How To Make Blackberry Wine

Wine is constant proof that God loves us and loves to see us happy – Benjamin Franklin

Benjamin Franklin was right, and to make it easier for us mere mortals to be happy, God blessed us with a bounty of fruit that can be transformed, with a little knowledge and skill, into all sorts of glorious wine.

Grapes might be the oenophiles’ chosen vessel for fermentation, but if you were raised in the country like we were, you’ll know that wine doesn’t start, and it certainly doesn’t end with a vineyard. 

Our favorite and possibly one of the easiest, wines to make is Blackberry, as the fruit is bountiful, grows nearly everywhere and whenever we want to make another batch, all we have to down is venture a couple of miles down the road and pick all the berries that we need to from the wild bushes that seem to grow almost everywhere. 

Picking Your Berries

Choosing the fruit is the smoothest and most straightforward part of the wine-making process, as you can pick blackberries from as many different bushes as you want.

The variety in taste, which will run the gamut from sweet to tart, will just add to the complexity of flavor in your wine, and as blackberries have high natural sugar content and sweetness, they’re ideal for making deep, rich, and surprisingly intricate fruit wines.

But, the one thing that you do need to remember, is that you’re not the one who knows that the berries are free, and there’s a good chance that when you pick them, the fruits that you collect might not be ripe and might have already provided a feast for the local insect population before you collected them. 

The best way to ensure that you’re only going to use good berries in your wine is to put all the fruit that you’ve collected in a bowl full of cold water and leave it for a couple of hours.

The bad, and unripened berries will float to the surface, and the good berries will sink to the bottom. Siphon off the bad berries and leave the good berries to soak while you prepare everything else that you’re going to need to start brewing. 

The Home Winemakers Arsenal – What You’ll Need To Start Brewing

Now that your fruit is ready, you’ll need to start thinking about everything else that you’ll want to start brewing your first batch of blackberry wine. So, we’ve prepared a list of all the ingredients and equipment needed to brew a gallon of fruit wine.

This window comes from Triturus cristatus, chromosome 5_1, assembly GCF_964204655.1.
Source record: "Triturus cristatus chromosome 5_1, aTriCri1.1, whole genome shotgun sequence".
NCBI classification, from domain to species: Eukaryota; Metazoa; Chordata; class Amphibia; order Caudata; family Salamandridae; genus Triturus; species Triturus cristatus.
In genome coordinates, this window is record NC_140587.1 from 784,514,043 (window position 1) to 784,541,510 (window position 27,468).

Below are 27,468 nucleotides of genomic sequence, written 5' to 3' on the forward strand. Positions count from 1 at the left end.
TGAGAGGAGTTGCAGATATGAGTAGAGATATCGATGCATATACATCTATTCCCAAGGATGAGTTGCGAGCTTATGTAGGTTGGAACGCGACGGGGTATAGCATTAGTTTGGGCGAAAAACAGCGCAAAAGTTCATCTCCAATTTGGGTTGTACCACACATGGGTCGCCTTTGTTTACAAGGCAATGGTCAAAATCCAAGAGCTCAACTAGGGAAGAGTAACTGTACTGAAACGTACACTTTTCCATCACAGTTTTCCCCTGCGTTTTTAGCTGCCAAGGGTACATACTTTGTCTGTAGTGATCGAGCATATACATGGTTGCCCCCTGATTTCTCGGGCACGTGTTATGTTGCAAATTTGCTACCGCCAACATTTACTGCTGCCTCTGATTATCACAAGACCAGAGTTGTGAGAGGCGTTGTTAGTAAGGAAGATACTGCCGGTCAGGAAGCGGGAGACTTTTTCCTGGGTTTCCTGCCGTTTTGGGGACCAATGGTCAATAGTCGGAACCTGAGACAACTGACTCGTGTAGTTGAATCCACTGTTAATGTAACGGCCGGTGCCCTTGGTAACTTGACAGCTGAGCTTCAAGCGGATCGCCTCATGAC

Equipment – A potato masher, a saucepan, two demijohns, a fermentation bucket with a lid, an airlock, a bung, a bag to strain your fruit through, and a siphon

Ingredients – Four pounds of blackberries, two pounds of sugar, a gallon of water, one sachet of wine yeast, one teaspoon of yeast nutrient, half a teaspoon of pectic enzyme, and one Campden tablet

Making Blackberry Wine 

Pour half of your water into the saucepan, put it on the stove on low heat, and gradually begin to bring it to a boil.

While the water is slowly starting to reach temperature, put the straining bag inside the fermentation bucket and put your blackberries in the bag (which is in the bucket).

Add the sugar to the water in the saucepan, and while keeping an eye on the pan to ensure that the mixture doesn’t burn as the sugar is dissolving, pulverize the blackberries inside the bag with the potato masher. 

As soon as the sugar has completely dissolved in the water, turn the heat off and leave it to cool for a few minutes.

When the two minutes are up, pour the contents of the pan onto the blackberries, add the other half of the water and stir in the yeast nutrient.

Once the nutrient and the blackberries, sugar, and water have been thoroughly mixed and stirred, leave it to cool for another couple of hours.

After it’s cooled down, crush the Campden tablet, add it to the contents of the fermentation bucket, stir it in, put the lid on the bucket and leave it alone for twelve hours.

Remove the lid, after the correct amount of time has passed, add the pectic enzyme to the mixture, stir it again, put the lid back on the bucket, and walk away from it for a day. 

Twenty-four hours later, uncover the bucket and sprinkle the contents of the yeast packet on the surface of the mixture and fasten the lid back in place with the airlock.

Now that you’ve added the yeast, the first (or primary) fermentation will start to happen, and all you need to do is gently shake the bucket every eight or so hours for the next four days to agitate the mixture and let nature do the rest.  

One week after you added the yeast and secured the lid in place with the airlock, open the fermentation bucket, carefully lift the bag and let the fermented juice strain out of the bag and into the bucket.

When you’re sure that all the juice has strained through the bag, put it to one side and refasten the lid on the bucket that’s now full of the juice that’s going to become your wine.

Forty-eight hours later, rack (which is a winemaking term that means pouring the contents of one container into another) the contents of the bucket into one of the demijohns and seal it with a bung and an airlock. 

Let it settle for three to four weeks, or until the juice has started to look clear, and then rack (pour) it into the other demijohn.

While it isn’t strictly necessary, it’s always advisable to take a hydrometer reading at this point, as it should show you that you’re on the right path to winemaking success. 

Now that your wine is ready, you’ll need to store the demijohn and its contents in a cool, dry place for about six months to allow the wine to fully ferment. 

And when the process is complete and the six months are up, your wine will be ready and you can siphon it into bottles and enjoy the fruit of your winemaking labor. 

Christina Day
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